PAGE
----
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The Road from Damascus

A Journey Through Syria

Scott C. Davis

Copyright 2003 Scott C. Davis

Published by Cune Press Publishing at Smashwords

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The Road from Damascus provides a street-level view of a so-called “terrorist” nation—a view that gives the lie to accepted wisdom in the United States. Syrians, the author discovers, are intelligent, gracious, fair-minded, and utterly in love with American culture—even as they decry what they see as the excesses of US foreign policy.

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It was a rough few years in the Middle East: suicide attacks, hostage-taking, hijackings. In 1985 the terror spread to Europe, and Americans were among the victims. The following year the United States responded by attacking Libya. Commentators said that Syria was next.

In Seattle, Scott C. Davis was curious. Did Middle Eastern people hate us? How true were media stereotypes which condemned Muslims, Arabs, and Syrians?

Davis flew to Damascus. Two hours after arriving, he took a hotel room with a Muslim "fundamentalist" and found himself using his mountaineer's compass to answer technical questions: Exactly how many degrees to Mecca?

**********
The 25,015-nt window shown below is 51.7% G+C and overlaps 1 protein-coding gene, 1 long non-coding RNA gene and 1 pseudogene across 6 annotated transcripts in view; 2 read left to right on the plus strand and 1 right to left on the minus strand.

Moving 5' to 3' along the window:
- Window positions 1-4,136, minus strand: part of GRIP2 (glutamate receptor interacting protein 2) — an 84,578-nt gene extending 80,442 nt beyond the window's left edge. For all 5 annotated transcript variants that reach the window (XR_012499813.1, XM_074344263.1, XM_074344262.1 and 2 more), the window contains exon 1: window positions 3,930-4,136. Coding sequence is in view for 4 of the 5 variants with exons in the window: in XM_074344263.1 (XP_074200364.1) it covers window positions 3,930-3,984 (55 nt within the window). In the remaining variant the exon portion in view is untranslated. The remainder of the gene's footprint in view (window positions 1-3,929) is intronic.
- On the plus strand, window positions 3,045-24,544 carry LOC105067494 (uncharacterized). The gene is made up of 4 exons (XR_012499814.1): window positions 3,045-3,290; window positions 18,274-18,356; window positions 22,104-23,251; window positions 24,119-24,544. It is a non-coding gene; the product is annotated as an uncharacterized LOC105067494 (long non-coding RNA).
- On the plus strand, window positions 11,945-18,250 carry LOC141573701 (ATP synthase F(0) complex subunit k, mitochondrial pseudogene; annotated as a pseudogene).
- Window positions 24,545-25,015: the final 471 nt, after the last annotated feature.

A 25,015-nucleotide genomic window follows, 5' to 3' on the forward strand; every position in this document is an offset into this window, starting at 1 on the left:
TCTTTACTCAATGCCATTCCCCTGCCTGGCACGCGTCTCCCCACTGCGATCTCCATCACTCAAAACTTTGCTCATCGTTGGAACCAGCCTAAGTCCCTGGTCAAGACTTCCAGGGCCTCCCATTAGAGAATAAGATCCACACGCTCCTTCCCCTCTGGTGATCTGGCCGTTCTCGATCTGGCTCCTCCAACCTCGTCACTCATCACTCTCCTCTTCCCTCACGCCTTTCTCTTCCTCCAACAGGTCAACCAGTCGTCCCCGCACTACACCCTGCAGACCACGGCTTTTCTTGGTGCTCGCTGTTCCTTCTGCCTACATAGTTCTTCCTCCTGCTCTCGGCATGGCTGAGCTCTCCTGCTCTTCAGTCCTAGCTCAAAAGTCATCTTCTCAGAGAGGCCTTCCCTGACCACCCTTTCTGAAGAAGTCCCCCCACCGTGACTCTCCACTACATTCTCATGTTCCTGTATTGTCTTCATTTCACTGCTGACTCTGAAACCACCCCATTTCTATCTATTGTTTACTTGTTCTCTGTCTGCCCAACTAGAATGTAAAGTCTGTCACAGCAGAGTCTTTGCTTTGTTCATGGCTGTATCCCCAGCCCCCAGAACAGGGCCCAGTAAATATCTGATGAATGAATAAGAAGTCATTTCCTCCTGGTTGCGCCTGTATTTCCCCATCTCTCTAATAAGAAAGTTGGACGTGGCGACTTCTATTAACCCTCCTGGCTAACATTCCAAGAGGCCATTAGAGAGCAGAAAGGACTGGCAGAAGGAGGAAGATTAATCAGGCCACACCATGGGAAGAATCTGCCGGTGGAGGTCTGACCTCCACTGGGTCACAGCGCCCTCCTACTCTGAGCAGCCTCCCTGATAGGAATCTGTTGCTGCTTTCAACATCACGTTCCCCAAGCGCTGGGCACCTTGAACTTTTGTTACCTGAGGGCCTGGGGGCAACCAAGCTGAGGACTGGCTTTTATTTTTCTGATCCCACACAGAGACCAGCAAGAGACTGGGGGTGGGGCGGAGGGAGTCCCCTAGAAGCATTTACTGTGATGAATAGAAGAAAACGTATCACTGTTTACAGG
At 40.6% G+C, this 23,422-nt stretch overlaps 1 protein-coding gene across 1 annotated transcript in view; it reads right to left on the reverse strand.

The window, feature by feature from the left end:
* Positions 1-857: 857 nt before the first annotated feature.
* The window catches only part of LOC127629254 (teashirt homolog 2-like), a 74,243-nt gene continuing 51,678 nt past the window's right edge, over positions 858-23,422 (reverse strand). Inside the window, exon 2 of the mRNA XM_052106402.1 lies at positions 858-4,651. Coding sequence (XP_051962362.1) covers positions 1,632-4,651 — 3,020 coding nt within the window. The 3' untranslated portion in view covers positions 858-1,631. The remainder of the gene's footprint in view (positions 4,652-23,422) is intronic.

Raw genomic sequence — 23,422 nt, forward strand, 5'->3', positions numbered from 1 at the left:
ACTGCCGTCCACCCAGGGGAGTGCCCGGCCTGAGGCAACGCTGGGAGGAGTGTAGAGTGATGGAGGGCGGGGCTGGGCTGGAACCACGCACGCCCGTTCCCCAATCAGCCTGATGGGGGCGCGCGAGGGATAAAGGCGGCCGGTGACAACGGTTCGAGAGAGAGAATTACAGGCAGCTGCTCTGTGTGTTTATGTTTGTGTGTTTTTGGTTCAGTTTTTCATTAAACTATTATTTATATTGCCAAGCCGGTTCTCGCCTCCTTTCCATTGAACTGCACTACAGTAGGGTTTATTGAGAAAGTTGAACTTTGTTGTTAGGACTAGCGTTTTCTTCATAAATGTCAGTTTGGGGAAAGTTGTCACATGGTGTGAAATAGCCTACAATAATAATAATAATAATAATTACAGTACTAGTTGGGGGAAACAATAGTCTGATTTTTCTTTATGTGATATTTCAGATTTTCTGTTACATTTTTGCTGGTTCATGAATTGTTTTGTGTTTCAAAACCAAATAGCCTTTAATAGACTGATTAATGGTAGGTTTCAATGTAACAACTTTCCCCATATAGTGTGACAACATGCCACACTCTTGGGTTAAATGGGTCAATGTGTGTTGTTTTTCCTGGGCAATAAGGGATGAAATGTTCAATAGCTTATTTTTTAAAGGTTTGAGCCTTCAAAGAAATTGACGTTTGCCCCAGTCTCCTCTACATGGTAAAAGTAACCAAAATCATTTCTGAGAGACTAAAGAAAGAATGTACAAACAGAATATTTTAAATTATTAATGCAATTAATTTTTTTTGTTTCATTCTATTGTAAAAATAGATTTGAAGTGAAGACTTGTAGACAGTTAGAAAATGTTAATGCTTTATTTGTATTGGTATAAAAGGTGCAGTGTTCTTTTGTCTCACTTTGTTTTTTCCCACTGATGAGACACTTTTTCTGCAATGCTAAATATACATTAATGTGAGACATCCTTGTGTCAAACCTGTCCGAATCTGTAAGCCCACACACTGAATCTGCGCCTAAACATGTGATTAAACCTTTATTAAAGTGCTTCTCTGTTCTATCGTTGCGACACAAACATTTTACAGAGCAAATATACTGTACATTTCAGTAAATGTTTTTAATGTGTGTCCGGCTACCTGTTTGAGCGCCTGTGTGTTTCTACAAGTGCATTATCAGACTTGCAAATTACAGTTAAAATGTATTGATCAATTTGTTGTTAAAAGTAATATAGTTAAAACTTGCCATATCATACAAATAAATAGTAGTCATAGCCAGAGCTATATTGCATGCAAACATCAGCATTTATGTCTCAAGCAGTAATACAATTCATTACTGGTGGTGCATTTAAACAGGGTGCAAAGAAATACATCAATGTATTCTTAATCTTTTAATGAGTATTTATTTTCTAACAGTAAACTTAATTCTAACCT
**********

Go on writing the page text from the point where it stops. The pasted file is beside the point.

Two weeks later in the shadow of a great Crusader castle, Davis and a local teenager ran from the mukhabarat and took shelter in a stone house on the cliff side. After dark the teenager played disco on a Korean boom box, and Davis gave bump dance lessons to six Muslims including two women. While the dancers shook, the cows in the room below shuffled and moaned.

A few weeks later in a dry town at the edge of the Euphrates, Davis was invited to play chess by a Kurdish soldier on leave. The night was cold, and the soldier pulled a sheepskin cape over his shoulders for warmth. As the game progressed, the soldier taunted the 241 US Marines killed in Beirut four years earlier. At checkmate Davis learned that the taunts concealed respect, sorrow, and an inescapable comradeship.

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